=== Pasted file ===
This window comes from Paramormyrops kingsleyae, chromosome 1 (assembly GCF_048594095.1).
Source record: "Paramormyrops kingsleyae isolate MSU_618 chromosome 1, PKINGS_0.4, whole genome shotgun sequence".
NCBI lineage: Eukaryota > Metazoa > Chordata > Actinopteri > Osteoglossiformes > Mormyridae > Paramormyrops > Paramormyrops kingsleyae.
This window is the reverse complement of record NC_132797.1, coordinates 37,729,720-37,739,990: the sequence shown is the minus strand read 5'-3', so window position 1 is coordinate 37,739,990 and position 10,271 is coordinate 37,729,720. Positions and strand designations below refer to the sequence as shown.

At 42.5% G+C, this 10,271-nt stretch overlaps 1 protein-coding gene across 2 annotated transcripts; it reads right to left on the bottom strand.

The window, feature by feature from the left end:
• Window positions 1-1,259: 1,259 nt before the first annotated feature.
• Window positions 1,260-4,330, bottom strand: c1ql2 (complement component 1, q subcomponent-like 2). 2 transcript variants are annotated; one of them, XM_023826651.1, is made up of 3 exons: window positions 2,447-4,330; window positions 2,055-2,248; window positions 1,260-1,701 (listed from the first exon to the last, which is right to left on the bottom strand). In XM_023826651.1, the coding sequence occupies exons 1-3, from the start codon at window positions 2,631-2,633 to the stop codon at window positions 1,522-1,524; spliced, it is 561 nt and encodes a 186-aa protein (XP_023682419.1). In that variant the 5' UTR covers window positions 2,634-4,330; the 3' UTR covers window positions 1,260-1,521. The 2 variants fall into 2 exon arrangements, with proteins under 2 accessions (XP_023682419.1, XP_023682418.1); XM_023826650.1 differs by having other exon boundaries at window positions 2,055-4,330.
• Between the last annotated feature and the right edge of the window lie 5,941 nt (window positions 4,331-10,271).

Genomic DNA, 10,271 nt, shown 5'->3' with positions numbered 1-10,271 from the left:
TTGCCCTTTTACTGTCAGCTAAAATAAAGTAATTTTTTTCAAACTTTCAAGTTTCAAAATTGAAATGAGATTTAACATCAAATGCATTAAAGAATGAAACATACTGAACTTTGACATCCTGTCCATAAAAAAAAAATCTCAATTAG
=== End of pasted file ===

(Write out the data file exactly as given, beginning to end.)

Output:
This window comes from Paramormyrops kingsleyae, chromosome 1 (assembly GCF_048594095.1).
Source record: "Paramormyrops kingsleyae isolate MSU_618 chromosome 1, PKINGS_0.4, whole genome shotgun sequence".
NCBI lineage: Eukaryota > Metazoa > Chordata > Actinopteri > Osteoglossiformes > Mormyridae > Paramormyrops > Paramormyrops kingsleyae.
This window is the reverse complement of record NC_132797.1, coordinates 37,729,720-37,739,990: the sequence shown is the minus strand read 5'-3', so window position 1 is coordinate 37,739,990 and position 10,271 is coordinate 37,729,720. Positions and strand designations below refer to the sequence as shown.

At 42.5% G+C, this 10,271-nt stretch overlaps 1 protein-coding gene across 2 annotated transcripts; it reads right to left on the bottom strand.

The window, feature by feature from the left end:
• Window positions 1-1,259: 1,259 nt before the first annotated feature.
• Window positions 1,260-4,330, bottom strand: c1ql2 (complement component 1, q subcomponent-like 2). 2 transcript variants are annotated; one of them, XM_023826651.1, is made up of 3 exons: window positions 2,447-4,330; window positions 2,055-2,248; window positions 1,260-1,701 (listed from the first exon to the last, which is right to left on the bottom strand). In XM_023826651.1, the coding sequence occupies exons 1-3, from the start codon at window positions 2,631-2,633 to the stop codon at window positions 1,522-1,524; spliced, it is 561 nt and encodes a 186-aa protein (XP_023682419.1). In that variant the 5' UTR covers window positions 2,634-4,330; the 3' UTR covers window positions 1,260-1,521. The 2 variants fall into 2 exon arrangements, with proteins under 2 accessions (XP_023682419.1, XP_023682418.1); XM_023826650.1 differs by having other exon boundaries at window positions 2,055-4,330.
• Between the last annotated feature and the right edge of the window lie 5,941 nt (window positions 4,331-10,271).

Genomic DNA, 10,271 nt, shown 5'->3' with positions numbered 1-10,271 from the left:
TTGCCCTTTTACTGTCAGCTAAAATAAAGTAATTTTTTTCAAACTTTCAAGTTTCAAAATTGAAATGAGATTTAACATCAAATGCATTAAAGAATGAAACATACTGAACTTTGACATCCTGTCCATAAAAAAAAAATCTCAATTAG